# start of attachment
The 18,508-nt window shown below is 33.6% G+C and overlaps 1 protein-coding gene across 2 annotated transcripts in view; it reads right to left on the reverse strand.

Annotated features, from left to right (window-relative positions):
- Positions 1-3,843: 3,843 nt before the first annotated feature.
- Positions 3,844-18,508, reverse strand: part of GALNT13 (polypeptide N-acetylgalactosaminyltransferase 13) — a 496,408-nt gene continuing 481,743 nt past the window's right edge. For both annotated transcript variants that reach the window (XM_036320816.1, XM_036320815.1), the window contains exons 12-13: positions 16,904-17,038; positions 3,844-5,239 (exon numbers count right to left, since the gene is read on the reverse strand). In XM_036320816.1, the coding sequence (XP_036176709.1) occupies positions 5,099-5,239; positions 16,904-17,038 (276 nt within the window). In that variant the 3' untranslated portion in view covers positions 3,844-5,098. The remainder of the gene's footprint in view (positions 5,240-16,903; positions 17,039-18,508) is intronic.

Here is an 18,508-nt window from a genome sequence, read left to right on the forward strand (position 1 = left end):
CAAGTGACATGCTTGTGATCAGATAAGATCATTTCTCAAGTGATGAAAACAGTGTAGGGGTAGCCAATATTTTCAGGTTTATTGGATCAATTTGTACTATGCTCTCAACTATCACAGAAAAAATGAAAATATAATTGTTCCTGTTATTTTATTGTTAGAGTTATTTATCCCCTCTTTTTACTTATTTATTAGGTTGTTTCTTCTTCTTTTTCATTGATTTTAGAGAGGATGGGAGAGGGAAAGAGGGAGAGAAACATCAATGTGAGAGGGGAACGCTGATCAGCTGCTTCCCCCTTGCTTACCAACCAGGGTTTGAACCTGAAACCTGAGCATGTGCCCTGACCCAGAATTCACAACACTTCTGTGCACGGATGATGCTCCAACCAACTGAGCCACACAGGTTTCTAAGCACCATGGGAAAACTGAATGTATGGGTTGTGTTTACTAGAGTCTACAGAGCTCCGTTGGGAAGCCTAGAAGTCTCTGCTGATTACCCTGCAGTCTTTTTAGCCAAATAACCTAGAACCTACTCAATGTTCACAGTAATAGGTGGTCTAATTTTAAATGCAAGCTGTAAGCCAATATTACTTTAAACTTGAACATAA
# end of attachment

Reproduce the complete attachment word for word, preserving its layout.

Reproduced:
The 18,508-nt window shown below is 33.6% G+C and overlaps 1 protein-coding gene across 2 annotated transcripts in view; it reads right to left on the reverse strand.

Annotated features, from left to right (window-relative positions):
- Positions 1-3,843: 3,843 nt before the first annotated feature.
- Positions 3,844-18,508, reverse strand: part of GALNT13 (polypeptide N-acetylgalactosaminyltransferase 13) — a 496,408-nt gene continuing 481,743 nt past the window's right edge. For both annotated transcript variants that reach the window (XM_036320816.1, XM_036320815.1), the window contains exons 12-13: positions 16,904-17,038; positions 3,844-5,239 (exon numbers count right to left, since the gene is read on the reverse strand). In XM_036320816.1, the coding sequence (XP_036176709.1) occupies positions 5,099-5,239; positions 16,904-17,038 (276 nt within the window). In that variant the 3' untranslated portion in view covers positions 3,844-5,098. The remainder of the gene's footprint in view (positions 5,240-16,903; positions 17,039-18,508) is intronic.

Here is an 18,508-nt window from a genome sequence, read left to right on the forward strand (position 1 = left end):
CAAGTGACATGCTTGTGATCAGATAAGATCATTTCTCAAGTGATGAAAACAGTGTAGGGGTAGCCAATATTTTCAGGTTTATTGGATCAATTTGTACTATGCTCTCAACTATCACAGAAAAAATGAAAATATAATTGTTCCTGTTATTTTATTGTTAGAGTTATTTATCCCCTCTTTTTACTTATTTATTAGGTTGTTTCTTCTTCTTTTTCATTGATTTTAGAGAGGATGGGAGAGGGAAAGAGGGAGAGAAACATCAATGTGAGAGGGGAACGCTGATCAGCTGCTTCCCCCTTGCTTACCAACCAGGGTTTGAACCTGAAACCTGAGCATGTGCCCTGACCCAGAATTCACAACACTTCTGTGCACGGATGATGCTCCAACCAACTGAGCCACACAGGTTTCTAAGCACCATGGGAAAACTGAATGTATGGGTTGTGTTTACTAGAGTCTACAGAGCTCCGTTGGGAAGCCTAGAAGTCTCTGCTGATTACCCTGCAGTCTTTTTAGCCAAATAACCTAGAACCTACTCAATGTTCACAGTAATAGGTGGTCTAATTTTAAATGCAAGCTGTAAGCCAATATTACTTTAAACTTGAACATAA